This Renfield will pig out on anything to attain the afterlife that he believes he deserves.
Jonathan Harker and Mina quote voiceover chapters from their diaries with passages from the director’s imagination as opposed to Stoker’s labored outpourings of love and honourable deeds that clog up the first few chapters of the book.
They don’t marry in this film, but use amorous nods to each other in their rambling prose.
Mina doesn’t take the blood communion when cornered by Dracula, but instead is taken doggy style by Dracula’s pestilential Id, the walking Nosferatu.
Lucy Westwood becomes a cheap tart of some means.
Greeting her suitors naked under a silken robe and sporting a shaved pudenda!
She returns from the grave as a blood sodden inversion of the Madonna and says goodbye to her suitor crying blood and tears.
She enjoys a very animated death sequence in every sense of the term, writhing and shape-shifting in quick succession as the stake is hammered home.
I don’t wish to give out too many spoilers.
Mr Trout informs me that he has the film scheduled for more festival releases and also has an article dedicated to the movie in VideoScope magazine.
The movie has also deservedly won an award and has a great opening credit sequence in the shape of pencil illustrations that tell the story of the fall from grace of Vlad Tepesh of Wallachia and his rise as an undead monster.
This is offset to the strains of heavy rock band Priestess – their song, Lay Down, written as Anton Phibes and Winslow Leach – and adds a great and refreshing vibe to the upbeat handling of the movie As a film make of sorts myself, I can only guess at the length of time that Trout laboured away in his tool shed editing the incredible highlights of this film.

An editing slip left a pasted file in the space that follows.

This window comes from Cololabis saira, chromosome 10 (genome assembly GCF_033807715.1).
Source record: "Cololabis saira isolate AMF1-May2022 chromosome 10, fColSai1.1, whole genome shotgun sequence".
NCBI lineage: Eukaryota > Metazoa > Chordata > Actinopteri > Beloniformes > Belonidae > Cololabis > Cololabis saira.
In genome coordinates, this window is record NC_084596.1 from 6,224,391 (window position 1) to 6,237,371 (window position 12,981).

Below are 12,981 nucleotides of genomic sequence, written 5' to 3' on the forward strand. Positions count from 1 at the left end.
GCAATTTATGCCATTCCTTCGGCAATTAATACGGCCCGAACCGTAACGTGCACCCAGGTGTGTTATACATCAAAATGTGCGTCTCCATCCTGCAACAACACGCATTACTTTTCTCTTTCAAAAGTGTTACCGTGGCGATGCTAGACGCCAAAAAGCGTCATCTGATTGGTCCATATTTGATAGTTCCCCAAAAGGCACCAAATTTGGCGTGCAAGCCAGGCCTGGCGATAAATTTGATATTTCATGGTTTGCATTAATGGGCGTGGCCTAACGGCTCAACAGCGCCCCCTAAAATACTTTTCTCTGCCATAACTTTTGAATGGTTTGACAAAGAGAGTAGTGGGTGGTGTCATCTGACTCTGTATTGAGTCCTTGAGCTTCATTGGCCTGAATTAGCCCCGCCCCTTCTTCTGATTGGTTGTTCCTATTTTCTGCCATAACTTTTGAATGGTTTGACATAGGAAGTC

I can also confidently prophesize that whatever becomes of Mr Trout’s film, the ideas inherent will be borrowed and used in more movies for years to come by film makers who have a fondness for the craft of making the fantastic happen and I hope that we see a lot more from the very talented writer/director, who may have, single-handedly, breathed a whole new and original life into everyone’s favourite bloodsucker.
A very inspirational gem of a movie that everyone even remotely interested in Dracula should see.



CHARLES E. BUTLER is the author of The Romance of Dracula and the newly-released Vampires Everywhere: The Rise of the Movie UnDead. Read our Spooky Isles interview with Charles Butler here.


Spooky Isles
Leave a reply